I’ve pointed out the problems with learning styles in the past, but I want to rethink them with you, as we took quite a positive out of them in a unique way. This was back in 99-2000, when I led a project developing an intelligently adaptive learning system (Intellectricity ™; inspired by Joe Miller‘s vision of a system that respected who you were as a learner). The system took a unique approach, adapting on the basis of who you were as a learner instead of your demonstrated domain knowledge (though it did that, too, though not like an intelligent tutoring system).
To do this, I looked long and hard at learning styles, including Jonassen & Grabowksi’s uncritical compendium, and (the other) John Carroll’s Cognitive Factor Analysis research. I decided then what I still do now, that essentially all of the learning style instruments are garbage. It’s not just me saying this, but so does a commissioned study by the Learning and Skills Research Centre. And, as I previously reported, psychologist Daniel Willingham says we shouldn’t adapt learning to styles. So, is there anything to salvage?
I want to say yes. The obvious reason is to recognize that learners do differ, and help learning designers be mindful of that. And there are some insights. For example, take Howard Gardner’s Multiple Intelligences. When I was investigating learning styles, I didn’t like having bimodal dimensions, say where you’re either an introvert or an extrovert. The problem is, those are so context-dependent that you could be an introvert in the classroom, and an extrovert in the lunchroom. Or even topic by topic. I liked that Gardner assesses how social (interpersonal) you are separate from how independent (intrapersonal) you are. That became one of our principles when I challenged our psychometrician and our senior cognitive scientist to argue contrary, and they agreed with me.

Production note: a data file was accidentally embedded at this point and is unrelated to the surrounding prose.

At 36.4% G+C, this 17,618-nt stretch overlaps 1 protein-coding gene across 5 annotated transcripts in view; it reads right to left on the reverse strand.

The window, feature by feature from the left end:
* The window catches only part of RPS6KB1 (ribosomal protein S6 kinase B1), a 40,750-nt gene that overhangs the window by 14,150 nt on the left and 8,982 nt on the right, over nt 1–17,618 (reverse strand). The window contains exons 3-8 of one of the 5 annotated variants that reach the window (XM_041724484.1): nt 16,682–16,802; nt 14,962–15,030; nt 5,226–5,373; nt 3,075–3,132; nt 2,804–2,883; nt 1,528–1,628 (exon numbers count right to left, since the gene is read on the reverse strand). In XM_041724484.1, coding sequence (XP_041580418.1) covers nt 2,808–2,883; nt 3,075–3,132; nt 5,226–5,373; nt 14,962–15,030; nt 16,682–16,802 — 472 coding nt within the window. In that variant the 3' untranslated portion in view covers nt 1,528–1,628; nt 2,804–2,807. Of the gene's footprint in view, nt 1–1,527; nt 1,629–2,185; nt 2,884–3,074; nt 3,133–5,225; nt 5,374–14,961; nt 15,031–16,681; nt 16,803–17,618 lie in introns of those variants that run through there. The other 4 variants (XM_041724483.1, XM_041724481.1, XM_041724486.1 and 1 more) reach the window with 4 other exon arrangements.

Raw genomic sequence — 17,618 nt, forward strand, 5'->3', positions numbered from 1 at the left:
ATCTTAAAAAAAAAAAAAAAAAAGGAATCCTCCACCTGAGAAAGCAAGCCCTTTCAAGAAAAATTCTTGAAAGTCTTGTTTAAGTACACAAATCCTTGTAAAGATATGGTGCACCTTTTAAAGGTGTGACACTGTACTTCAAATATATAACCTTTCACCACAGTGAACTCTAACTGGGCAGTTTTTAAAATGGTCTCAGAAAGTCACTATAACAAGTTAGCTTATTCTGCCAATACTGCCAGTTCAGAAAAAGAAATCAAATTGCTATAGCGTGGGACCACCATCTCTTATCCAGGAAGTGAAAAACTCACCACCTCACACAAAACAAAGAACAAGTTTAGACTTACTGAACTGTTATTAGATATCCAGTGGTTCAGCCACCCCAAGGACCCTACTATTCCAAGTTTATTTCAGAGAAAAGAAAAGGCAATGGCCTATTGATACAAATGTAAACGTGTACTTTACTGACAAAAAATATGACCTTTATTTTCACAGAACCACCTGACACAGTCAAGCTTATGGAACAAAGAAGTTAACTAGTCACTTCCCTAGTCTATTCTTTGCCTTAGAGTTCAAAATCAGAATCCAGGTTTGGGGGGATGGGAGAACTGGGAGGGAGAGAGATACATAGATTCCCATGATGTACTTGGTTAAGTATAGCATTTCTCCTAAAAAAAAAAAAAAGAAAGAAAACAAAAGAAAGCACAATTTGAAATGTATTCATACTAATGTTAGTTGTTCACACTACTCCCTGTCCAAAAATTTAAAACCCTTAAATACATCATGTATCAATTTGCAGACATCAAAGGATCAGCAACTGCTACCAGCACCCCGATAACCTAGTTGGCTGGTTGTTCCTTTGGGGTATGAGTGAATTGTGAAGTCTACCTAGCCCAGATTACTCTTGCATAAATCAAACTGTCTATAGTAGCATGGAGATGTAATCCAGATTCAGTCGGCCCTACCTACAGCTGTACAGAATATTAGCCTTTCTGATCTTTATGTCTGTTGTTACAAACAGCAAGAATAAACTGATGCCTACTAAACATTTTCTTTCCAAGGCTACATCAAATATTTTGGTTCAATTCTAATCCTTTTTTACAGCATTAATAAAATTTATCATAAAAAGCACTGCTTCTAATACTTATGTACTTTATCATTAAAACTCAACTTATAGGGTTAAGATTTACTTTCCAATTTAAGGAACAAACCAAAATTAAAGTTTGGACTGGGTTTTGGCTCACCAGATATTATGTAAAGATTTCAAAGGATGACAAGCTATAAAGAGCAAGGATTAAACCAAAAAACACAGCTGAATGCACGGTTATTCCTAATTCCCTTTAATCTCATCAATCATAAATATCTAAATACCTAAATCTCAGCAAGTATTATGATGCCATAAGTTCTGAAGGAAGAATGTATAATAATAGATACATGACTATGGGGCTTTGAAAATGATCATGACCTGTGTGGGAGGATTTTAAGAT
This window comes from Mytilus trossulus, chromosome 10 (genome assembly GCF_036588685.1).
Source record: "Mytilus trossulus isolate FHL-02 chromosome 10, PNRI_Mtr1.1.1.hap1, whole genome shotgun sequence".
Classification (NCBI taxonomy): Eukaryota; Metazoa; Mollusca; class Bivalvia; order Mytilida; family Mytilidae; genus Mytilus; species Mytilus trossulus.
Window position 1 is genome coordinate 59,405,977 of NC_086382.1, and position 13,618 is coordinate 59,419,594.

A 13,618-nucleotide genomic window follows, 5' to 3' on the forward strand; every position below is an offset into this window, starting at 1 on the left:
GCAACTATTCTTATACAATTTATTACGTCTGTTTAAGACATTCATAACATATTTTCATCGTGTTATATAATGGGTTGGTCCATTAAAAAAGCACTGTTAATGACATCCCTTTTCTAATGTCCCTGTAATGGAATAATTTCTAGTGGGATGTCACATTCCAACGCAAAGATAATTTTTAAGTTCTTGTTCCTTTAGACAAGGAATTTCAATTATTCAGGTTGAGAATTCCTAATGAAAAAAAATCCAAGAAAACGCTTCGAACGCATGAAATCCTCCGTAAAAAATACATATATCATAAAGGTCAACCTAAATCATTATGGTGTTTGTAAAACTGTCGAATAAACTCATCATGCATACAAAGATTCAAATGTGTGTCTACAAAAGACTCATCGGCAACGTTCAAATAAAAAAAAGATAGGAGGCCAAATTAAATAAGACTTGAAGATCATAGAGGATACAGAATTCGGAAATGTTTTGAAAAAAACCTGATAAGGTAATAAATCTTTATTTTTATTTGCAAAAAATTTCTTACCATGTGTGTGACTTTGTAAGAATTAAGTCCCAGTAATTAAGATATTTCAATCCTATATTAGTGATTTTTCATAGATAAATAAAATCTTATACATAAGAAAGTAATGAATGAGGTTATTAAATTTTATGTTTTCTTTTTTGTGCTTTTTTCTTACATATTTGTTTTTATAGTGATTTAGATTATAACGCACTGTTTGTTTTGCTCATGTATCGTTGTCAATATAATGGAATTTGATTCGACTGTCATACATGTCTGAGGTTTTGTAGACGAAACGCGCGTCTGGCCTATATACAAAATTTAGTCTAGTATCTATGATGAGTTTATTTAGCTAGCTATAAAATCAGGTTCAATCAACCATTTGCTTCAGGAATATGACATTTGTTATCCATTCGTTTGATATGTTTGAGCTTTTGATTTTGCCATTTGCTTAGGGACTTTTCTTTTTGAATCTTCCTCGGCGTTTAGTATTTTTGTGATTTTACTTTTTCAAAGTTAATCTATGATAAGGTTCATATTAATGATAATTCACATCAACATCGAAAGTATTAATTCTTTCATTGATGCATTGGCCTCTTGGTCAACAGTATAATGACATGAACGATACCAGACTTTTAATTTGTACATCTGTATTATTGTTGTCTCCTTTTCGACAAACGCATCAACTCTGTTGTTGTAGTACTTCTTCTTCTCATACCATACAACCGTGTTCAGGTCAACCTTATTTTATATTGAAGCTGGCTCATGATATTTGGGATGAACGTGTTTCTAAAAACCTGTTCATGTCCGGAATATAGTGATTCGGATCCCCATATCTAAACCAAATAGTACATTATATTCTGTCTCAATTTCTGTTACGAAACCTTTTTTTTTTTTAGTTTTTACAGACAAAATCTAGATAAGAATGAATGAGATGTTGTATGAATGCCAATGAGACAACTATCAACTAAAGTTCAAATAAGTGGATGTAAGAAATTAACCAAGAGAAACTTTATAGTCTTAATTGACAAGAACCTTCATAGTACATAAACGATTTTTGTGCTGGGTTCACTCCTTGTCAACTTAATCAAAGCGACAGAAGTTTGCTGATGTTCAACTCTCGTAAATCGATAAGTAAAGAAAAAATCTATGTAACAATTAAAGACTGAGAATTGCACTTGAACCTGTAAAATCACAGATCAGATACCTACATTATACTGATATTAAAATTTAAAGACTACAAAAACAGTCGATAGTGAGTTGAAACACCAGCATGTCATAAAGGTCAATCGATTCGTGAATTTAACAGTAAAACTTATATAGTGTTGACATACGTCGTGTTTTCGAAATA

So we took a different approach. Starting from a premise of how learners differ in regards to learning, we made it more a competency than a characteristic: “how good are you at learning socially” (and I’d now add Marcia Conner‘s distinction of small group versus large group) separate from “how good are you at learning on your own”.
We ended up developing 31 different characteristics to evaluate, and chose the 9 we expected to have the most leverage into the first version of the system (which we got up and running). These were across cognitive, affective (read: personality, e.g. the big 5 psychological traits), and conative (motivation, anxiety or ‘safety’, etc). We had the system adapt on the basis of these competencies, not in changing the media to accommodate styles, but looking at different sequencing between (what I argue are the important characteristics) of example, concept, practice, etc.
We also believed that many if not all of these learning competencies could be improved, and designed strategies to develop skills over time. The premise did require a long-term relationship with the system, but that was our goal anyway.
The point here being that if, instead of fixed characteristics, we think of a suite of malleable learning competencies as a way in which our learners can differ, we gain two things. First, we find ways we can support learners who have weaknesses in particular learning competencies (dealing with visual data representations, for example), and second, we can develop them in those competencies as well (which goes hand in hand with Michelle Martin & Tony Karrer’s Work Literacy).
It’s also a tangible investment in organizational competency, and potentially the only real leverage an organization can have, going forward. Think: learning skills instead of learning styles, and develop your learners accordingly!